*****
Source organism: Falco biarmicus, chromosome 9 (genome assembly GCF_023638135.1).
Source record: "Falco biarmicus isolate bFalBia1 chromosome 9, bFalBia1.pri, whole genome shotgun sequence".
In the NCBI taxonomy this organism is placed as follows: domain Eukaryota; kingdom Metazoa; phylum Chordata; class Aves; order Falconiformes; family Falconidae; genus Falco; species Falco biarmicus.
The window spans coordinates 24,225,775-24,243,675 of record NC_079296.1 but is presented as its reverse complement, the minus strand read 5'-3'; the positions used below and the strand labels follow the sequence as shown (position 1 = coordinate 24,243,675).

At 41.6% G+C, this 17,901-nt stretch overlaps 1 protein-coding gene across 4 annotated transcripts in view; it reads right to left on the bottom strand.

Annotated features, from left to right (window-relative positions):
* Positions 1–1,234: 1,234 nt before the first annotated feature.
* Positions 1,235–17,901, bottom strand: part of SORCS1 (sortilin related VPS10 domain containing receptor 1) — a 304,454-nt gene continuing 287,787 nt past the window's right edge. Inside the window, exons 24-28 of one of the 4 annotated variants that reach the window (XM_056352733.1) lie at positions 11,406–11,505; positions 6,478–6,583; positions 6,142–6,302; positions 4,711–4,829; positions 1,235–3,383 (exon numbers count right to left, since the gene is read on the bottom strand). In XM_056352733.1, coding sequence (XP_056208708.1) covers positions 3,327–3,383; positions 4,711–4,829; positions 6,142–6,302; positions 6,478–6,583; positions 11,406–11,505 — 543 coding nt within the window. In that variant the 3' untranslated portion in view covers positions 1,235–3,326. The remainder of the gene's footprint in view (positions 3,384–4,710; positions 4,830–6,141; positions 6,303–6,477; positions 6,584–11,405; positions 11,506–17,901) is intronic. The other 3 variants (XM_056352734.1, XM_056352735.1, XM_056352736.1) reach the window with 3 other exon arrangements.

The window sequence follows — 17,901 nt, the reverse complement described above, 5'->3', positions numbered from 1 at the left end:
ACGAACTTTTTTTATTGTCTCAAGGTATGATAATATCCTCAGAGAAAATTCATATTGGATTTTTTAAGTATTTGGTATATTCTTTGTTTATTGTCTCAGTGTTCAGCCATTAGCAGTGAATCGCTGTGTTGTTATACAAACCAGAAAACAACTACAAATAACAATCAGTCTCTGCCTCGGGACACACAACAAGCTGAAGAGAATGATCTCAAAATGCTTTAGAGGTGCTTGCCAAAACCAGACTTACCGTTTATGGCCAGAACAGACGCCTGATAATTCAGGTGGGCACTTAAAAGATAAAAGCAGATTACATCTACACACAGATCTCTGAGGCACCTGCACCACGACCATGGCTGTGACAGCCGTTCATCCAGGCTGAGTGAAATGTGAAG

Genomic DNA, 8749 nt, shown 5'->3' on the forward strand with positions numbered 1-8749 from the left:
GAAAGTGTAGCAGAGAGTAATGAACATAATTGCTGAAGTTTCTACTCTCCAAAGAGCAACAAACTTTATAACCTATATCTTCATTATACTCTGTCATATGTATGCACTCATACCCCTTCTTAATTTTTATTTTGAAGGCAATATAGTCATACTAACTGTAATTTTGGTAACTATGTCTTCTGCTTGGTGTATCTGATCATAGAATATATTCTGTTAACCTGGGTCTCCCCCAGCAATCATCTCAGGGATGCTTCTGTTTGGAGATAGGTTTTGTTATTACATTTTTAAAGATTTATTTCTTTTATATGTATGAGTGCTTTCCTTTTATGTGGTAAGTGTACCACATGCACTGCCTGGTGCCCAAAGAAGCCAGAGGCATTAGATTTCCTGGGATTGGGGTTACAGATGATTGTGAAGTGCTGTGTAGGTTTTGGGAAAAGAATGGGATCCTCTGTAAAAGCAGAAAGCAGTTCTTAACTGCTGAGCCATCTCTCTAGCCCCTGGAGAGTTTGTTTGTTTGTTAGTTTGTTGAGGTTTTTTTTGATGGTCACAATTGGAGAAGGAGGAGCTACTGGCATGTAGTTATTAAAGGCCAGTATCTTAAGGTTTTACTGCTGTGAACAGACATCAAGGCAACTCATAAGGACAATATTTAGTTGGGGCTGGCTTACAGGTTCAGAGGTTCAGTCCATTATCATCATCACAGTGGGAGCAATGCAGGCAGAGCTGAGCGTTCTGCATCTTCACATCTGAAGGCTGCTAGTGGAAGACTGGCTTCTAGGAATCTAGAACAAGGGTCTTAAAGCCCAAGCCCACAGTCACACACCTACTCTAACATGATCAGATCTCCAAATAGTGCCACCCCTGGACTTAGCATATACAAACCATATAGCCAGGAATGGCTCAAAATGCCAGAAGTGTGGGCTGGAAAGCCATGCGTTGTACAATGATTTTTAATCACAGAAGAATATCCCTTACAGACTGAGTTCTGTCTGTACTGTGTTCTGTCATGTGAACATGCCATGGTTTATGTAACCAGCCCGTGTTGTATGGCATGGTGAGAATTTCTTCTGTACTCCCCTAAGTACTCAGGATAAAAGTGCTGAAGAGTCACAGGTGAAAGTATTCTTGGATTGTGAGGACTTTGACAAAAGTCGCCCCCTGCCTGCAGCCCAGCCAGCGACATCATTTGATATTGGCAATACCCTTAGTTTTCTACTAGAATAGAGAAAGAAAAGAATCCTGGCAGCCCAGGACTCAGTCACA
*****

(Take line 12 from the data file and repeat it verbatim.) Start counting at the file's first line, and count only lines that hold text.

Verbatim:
GAAAGTGTAGCAGAGAGTAATGAACATAATTGCTGAAGTTTCTACTCTCCAAAGAGCAACAAACTTTATAACCTATATCTTCATTATACTCTGTCATATGTATGCACTCATACCCCTTCTTAATTTTTATTTTGAAGGCAATATAGTCATACTAACTGTAATTTTGGTAACTATGTCTTCTGCTTGGTGTATCTGATCATAGAATATATTCTGTTAACCTGGGTCTCCCCCAGCAATCATCTCAGGGATGCTTCTGTTTGGAGATAGGTTTTGTTATTACATTTTTAAAGATTTATTTCTTTTATATGTATGAGTGCTTTCCTTTTATGTGGTAAGTGTACCACATGCACTGCCTGGTGCCCAAAGAAGCCAGAGGCATTAGATTTCCTGGGATTGGGGTTACAGATGATTGTGAAGTGCTGTGTAGGTTTTGGGAAAAGAATGGGATCCTCTGTAAAAGCAGAAAGCAGTTCTTAACTGCTGAGCCATCTCTCTAGCCCCTGGAGAGTTTGTTTGTTTGTTAGTTTGTTGAGGTTTTTTTTGATGGTCACAATTGGAGAAGGAGGAGCTACTGGCATGTAGTTATTAAAGGCCAGTATCTTAAGGTTTTACTGCTGTGAACAGACATCAAGGCAACTCATAAGGACAATATTTAGTTGGGGCTGGCTTACAGGTTCAGAGGTTCAGTCCATTATCATCATCACAGTGGGAGCAATGCAGGCAGAGCTGAGCGTTCTGCATCTTCACATCTGAAGGCTGCTAGTGGAAGACTGGCTTCTAGGAATCTAGAACAAGGGTCTTAAAGCCCAAGCCCACAGTCACACACCTACTCTAACATGATCAGATCTCCAAATAGTGCCACCCCTGGACTTAGCATATACAAACCATATAGCCAGGAATGGCTCAAAATGCCAGAAGTGTGGGCTGGAAAGCCATGCGTTGTACAATGATTTTTAATCACAGAAGAATATCCCTTACAGACTGAGTTCTGTCTGTACTGTGTTCTGTCATGTGAACATGCCATGGTTTATGTAACCAGCCCGTGTTGTATGGCATGGTGAGAATTTCTTCTGTACTCCCCTAAGTACTCAGGATAAAAGTGCTGAAGAGTCACAGGTGAAAGTATTCTTGGATTGTGAGGACTTTGACAAAAGTCGCCCCCTGCCTGCAGCCCAGCCAGCGACATCATTTGATATTGGCAATACCCTTAGTTTTCTACTAGAATAGAGAAAGAAAAGAATCCTGGCAGCCCAGGACTCAGTCACA